• Sweep And Swagger But Not Enough Soul…The South Korean film on which this is based in a masterclass in melodrama, while this is bloated and inconsistent

  • When you decide on a title like Blank, you must make sure that your film is exactly the opposite. Otherwise you unwittingly end up providing ammunition for critics and viewers. You remember Paul Verhoeven’s deliciously awful film about Las Vegas strippers called Showgirls.  New Yorker critic Anthony Lane had written in his review that the title is “not so much a noun as an imperative”.  Here too Blank isn’t merely an adjective, it’s an entire sensibility. Which, as you can imagine, makes for a pretty dull movie.

  • Infinity War didn’t wear me down in the way that Age of Ultron did, it didn’t give me the high of the first Avengers either. Like I said, manage expectations and you’ll be just fine.

  • Let me be clear – I didn’t go in looking for complexity. Junglee could’ve played like a fun action adventure. One of my fondest childhood memories is watching Haathi Mere Saathi which had Rajesh Khanna cavorting with four elephants. I don’t remember what the film was about but I remember the delight I felt when I saw it. I was really hoping that Junglee would recreate some of that magic.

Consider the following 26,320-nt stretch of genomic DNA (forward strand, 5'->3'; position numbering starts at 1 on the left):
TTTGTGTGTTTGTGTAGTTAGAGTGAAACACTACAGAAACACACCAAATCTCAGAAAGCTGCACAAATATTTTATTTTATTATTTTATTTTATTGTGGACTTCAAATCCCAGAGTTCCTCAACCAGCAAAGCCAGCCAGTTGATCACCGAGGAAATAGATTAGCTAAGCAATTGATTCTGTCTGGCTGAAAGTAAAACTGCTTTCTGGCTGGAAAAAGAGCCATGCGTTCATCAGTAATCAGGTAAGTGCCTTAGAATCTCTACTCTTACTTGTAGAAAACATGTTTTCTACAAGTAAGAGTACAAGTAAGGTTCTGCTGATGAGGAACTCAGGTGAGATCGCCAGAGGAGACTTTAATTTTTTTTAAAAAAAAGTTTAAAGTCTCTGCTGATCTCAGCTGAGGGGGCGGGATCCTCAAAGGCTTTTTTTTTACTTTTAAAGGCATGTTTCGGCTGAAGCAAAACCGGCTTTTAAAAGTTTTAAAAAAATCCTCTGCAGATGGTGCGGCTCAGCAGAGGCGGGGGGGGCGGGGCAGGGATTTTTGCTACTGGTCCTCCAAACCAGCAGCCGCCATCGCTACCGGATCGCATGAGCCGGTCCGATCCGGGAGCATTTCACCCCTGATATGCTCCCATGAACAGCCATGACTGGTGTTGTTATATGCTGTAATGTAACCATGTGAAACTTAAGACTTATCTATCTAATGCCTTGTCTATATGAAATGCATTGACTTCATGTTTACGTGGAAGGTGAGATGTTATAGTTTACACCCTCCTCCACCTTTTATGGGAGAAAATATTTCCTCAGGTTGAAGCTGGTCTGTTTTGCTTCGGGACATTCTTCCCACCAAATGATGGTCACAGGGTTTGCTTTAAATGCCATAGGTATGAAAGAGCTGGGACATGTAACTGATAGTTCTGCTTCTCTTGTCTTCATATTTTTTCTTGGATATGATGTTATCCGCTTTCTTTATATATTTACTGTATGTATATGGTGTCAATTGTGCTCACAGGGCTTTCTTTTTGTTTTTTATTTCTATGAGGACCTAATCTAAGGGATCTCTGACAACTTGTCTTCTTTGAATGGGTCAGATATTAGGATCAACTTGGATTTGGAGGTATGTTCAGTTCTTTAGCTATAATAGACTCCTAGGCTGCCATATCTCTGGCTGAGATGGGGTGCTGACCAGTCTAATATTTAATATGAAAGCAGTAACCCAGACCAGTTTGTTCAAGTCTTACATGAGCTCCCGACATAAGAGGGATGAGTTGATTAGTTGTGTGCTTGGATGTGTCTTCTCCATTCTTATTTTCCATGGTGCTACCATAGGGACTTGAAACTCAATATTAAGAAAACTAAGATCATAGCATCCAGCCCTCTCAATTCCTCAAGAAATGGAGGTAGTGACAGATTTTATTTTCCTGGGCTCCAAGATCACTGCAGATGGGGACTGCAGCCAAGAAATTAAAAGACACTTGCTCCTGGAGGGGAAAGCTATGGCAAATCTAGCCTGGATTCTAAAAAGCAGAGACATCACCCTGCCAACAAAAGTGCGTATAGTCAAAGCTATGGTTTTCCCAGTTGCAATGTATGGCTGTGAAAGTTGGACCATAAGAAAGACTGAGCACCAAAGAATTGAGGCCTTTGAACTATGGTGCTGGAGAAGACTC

• Three hours after the press show, I’m yet to regain my senses of smell, taste, touch, hearing and full eyesight. If I were a character in the film, there would have been eight bullets in me by now but I’d still be writing. And milking my last line. So I’m going to be as polite and restrained as possible here. The only way Kesari could have done justice to its source material is if it didn’t exist.

  • Photograph doesn’t come together as beautifully as The Lunchbox did. The screenplay isn’t as sharp or insightful. In places the film is so quiet that it feels inert. I’m not going to lie – I did get impatient. And yet the next morning, I found myself thinking about Rafi and Miloni. There is a tenderness that stays with you.

  • A Serviceable Placeholder That Also Delights And Entertains…

  • Sonchiriya tries to blend Spaghetti Western style-action drama with social commentary but it isn’t entirely satisfying on either count. You might also struggle with the language – Bundelkhandi – and it will help to see it with subtitles.

  • At two hours and twenty-eight minutes, Manikarnika is unforgivably long. It’s been directed by both Krish Jagarlamudi and Kangana herself. In interviews, Kangana has said that 70 percent of it is her work.  If yes, then she is an effective storyteller but the actor in her undermines the director.  Because the actor becomes larger than the narrative.

    But despite these flaws, Manikarnika reveals Kangana as an artist with boundless ambition and I’m excited to see what she creates next.

  • Why Cheat India can’t decide if Rocky is a hero or villain. I don’t have a problem with that. What’s harder to take is the inconsistent tonality and the convoluted second act. Every time you think the film has reached a climax, Soumik tacks on another end. Because Why Cheat India wants to both celebrate and punish Rocky. But that, like the hybrid of fact and fiction, needed far more imagination and audacity.

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